Veteran receiver Randy Moss is expected to retire from the NFL after 13 seasons as a pro, according to reports. Both ESPN and reports that the 34-year-old free agent received offers from several teams, but made his decision to retire when the teams on his short wish list showed no interest in signing him. “Randy has weighed his options and considered the offers and has decided to retire,” Moss’ agent, Joel Segal told ESPN.

Moss will retire with one of the most impressive career resumes in the history of the game. Selected No. 21 overall by the Minnesota Vikings in the 1998 draft, Moss made an immediate impact, catching an NFL record 17 touchdowns passes his rookie season. He went on to produce six consecutive 1,000-yard receiving seasons with the Vikings, then linked up with the New England Patriots late in his career for another three straight 1,000-yard receiving years. He was a vital weapon for the Patriots during their 2007 run for a perfect 16-0 season, breaking Jerry Rice’s single-season touchdown catches record with 23 that same year. He is tied for second place in league history with 153 career touchdown catches.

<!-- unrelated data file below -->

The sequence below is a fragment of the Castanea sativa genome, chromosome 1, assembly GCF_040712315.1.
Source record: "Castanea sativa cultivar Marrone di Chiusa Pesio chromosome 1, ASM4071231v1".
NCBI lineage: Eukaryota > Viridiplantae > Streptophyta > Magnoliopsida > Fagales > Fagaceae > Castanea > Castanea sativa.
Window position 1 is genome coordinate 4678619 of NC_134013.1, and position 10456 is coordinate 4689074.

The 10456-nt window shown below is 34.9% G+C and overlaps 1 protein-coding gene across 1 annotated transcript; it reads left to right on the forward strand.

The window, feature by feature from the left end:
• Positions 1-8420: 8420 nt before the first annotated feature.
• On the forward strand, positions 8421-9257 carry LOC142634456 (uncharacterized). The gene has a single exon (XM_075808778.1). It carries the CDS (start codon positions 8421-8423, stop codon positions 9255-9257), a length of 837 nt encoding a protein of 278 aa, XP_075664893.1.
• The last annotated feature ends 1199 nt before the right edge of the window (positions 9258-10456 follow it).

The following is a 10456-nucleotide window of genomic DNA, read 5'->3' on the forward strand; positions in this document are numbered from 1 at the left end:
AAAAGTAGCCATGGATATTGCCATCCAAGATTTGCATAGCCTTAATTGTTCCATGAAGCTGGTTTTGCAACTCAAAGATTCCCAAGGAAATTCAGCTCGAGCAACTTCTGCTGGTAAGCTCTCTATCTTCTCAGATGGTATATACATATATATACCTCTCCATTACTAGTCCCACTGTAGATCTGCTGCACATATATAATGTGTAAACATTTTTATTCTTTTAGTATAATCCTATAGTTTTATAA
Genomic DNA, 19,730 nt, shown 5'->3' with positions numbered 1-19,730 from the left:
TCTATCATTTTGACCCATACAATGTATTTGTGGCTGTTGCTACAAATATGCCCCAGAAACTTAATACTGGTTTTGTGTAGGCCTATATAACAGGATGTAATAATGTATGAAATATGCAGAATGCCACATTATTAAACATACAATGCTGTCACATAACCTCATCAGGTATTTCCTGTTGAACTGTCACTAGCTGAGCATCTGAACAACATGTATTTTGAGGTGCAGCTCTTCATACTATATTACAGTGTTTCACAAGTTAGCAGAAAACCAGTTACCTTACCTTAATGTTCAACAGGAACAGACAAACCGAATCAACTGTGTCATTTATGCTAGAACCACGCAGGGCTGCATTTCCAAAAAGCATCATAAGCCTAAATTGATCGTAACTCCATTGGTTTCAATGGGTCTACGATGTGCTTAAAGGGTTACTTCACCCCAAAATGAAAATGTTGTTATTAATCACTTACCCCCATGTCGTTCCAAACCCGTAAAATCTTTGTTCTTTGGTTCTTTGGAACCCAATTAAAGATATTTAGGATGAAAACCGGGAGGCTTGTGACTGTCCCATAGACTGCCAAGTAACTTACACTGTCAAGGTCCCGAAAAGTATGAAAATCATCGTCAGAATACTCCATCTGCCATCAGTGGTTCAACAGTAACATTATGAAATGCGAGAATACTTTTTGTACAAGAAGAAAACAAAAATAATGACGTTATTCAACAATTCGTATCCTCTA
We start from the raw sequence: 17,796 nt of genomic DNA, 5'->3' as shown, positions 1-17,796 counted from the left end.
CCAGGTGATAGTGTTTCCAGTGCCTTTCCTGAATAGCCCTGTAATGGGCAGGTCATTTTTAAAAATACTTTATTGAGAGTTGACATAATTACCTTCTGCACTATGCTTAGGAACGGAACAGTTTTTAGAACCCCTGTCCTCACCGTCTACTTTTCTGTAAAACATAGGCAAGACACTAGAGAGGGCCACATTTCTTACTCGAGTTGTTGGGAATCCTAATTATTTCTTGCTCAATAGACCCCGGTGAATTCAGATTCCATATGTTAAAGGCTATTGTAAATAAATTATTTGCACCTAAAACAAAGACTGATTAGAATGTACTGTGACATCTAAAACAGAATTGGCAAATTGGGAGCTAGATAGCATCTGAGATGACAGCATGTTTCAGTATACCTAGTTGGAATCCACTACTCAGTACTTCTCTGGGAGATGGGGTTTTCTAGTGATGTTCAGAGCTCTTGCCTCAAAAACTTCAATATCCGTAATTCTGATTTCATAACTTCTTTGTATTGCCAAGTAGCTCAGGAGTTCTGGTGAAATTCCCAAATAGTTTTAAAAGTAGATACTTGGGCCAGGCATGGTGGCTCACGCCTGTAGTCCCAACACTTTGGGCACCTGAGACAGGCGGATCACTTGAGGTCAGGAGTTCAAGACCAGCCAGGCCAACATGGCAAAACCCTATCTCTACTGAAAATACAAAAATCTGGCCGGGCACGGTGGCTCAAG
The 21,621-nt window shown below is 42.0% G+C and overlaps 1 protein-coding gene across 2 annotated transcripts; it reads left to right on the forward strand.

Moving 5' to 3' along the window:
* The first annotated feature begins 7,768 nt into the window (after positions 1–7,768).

Moss began last season with the Patriots, but was traded midseason to the team that drafted him, the Minnesota Vikings. He was released by the Vikings four weeks later, and was picked up by the Tennessee Titans. He didn’t make much of an impact for either team.

Moss’ retirement may come as surprise because his agent told earlier this summer that six-time Pro Bowler was in “freakish shape” after working all spring and summer in his hometown in West Virginia. “He is determined, motivated and quite frankly has a huge chip on his shoulder. Whatever team ends up getting Randy, they’re going to know they’re getting the old Randy Moss,” Segal told two weeks ago. “He’s not just coming in to be on the team, he’s going to be Randy Moss — a difference-maker.”

Moss’ former college coach told ESPN that he’ll still be remembered for his greatness whether he retires or decides to come back. “Randy has been a great player for a long time,” said former Marshall University coach Bob Pruett. “He’s choosing this on his own terms and I think that’s good. If that’s what he wants to do, that’s what he should do.”